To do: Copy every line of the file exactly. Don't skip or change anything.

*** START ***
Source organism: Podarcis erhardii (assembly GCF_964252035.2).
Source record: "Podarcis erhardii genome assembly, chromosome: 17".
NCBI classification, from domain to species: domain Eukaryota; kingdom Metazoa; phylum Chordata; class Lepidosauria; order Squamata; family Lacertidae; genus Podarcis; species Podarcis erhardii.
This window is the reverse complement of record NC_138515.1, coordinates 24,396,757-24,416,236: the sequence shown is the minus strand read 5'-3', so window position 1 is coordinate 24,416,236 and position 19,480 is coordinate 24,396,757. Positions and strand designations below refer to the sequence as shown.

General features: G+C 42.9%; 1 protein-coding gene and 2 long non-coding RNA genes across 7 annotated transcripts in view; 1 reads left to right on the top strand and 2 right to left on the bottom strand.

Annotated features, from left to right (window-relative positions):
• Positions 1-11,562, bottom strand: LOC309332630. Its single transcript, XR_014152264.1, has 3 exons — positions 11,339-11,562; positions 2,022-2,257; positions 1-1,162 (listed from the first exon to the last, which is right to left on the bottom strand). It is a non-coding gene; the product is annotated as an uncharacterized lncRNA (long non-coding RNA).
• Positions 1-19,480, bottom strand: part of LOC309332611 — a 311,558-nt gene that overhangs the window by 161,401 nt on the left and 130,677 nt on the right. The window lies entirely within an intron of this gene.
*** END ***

Source organism: Podarcis erhardii (assembly GCF_964252035.2).
Source record: "Podarcis erhardii genome assembly, chromosome: 17".
NCBI classification, from domain to species: domain Eukaryota; kingdom Metazoa; phylum Chordata; class Lepidosauria; order Squamata; family Lacertidae; genus Podarcis; species Podarcis erhardii.
This window is the reverse complement of record NC_138515.1, coordinates 24,396,757-24,416,236: the sequence shown is the minus strand read 5'-3', so window position 1 is coordinate 24,416,236 and position 19,480 is coordinate 24,396,757. Positions and strand designations below refer to the sequence as shown.

General features: G+C 42.9%; 1 protein-coding gene and 2 long non-coding RNA genes across 7 annotated transcripts in view; 1 reads left to right on the top strand and 2 right to left on the bottom strand.

Annotated features, from left to right (window-relative positions):
• Positions 1-11,562, bottom strand: LOC309332630. Its single transcript, XR_014152264.1, has 3 exons — positions 11,339-11,562; positions 2,022-2,257; positions 1-1,162 (listed from the first exon to the last, which is right to left on the bottom strand). It is a non-coding gene; the product is annotated as an uncharacterized lncRNA (long non-coding RNA).
• Positions 1-19,480, bottom strand: part of LOC309332611 — a 311,558-nt gene that overhangs the window by 161,401 nt on the left and 130,677 nt on the right. The window lies entirely within an intron of this gene.